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[II Tim. 3:1–9; Luke 20:45–21:4] Who are those having a form of godliness, but denying the power thereof? (II Tim. 3–5). Who are those others, ever learning, and never able to come to the knowledge of the truth? (II Tim. 3:7). The former are those who maintain all the external routines in which a godly life is ma nifested, but who do not have a strong enough will to maintain their inner dispositions as true godliness demands. They go to church and stand there readily. But they do not make the effort to stand with their mind before God continuously and to reverently fall down before Him. Having prayed a bit, they release the reins of the control of their mind; and it soars, circling over the entire world. As a result, they are externally located in church, but by their inner state they are not there: only the form of godliness remains in them, while its power is not there. You must think about every thing else in this manner. The latter are those who, having entered the realm of faith, do nothing but in vent questions — “What is this? What is that? Why this way? Why that way?” They are people suffer ing from empty inquisitiveness. They do not chase after the truth, only ask and ask. And having found the answer to their questions, they do not dwell on them for long, but soon feel the necessity to look for another answer. And so they whirl about day and night, questioning and questioning, and never fully satisfied with what they learn. Some people chase after pleasures, but these chase after the satisfaction of their inquisitiveness.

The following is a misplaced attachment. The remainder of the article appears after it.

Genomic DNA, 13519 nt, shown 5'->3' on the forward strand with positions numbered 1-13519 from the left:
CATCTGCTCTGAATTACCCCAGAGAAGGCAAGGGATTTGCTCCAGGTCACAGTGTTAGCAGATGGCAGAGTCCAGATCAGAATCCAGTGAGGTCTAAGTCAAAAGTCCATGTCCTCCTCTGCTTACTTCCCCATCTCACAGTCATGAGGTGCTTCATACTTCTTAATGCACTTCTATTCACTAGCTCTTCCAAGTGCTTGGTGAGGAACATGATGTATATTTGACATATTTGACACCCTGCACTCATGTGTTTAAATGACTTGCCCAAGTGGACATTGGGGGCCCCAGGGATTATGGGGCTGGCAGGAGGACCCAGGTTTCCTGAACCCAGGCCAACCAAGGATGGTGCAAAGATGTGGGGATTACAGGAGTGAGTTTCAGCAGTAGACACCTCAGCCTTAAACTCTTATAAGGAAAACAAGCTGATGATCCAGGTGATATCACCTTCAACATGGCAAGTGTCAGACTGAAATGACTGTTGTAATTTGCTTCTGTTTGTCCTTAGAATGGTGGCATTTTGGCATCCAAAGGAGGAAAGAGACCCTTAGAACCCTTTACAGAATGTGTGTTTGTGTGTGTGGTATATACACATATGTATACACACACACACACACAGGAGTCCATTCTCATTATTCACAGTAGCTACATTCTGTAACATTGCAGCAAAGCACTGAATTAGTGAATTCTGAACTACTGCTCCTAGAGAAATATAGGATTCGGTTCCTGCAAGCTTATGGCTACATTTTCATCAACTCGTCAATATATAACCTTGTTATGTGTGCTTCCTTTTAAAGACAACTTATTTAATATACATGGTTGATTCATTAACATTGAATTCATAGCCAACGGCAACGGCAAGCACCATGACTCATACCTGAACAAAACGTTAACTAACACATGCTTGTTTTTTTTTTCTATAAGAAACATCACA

Saint Theophan the Recluse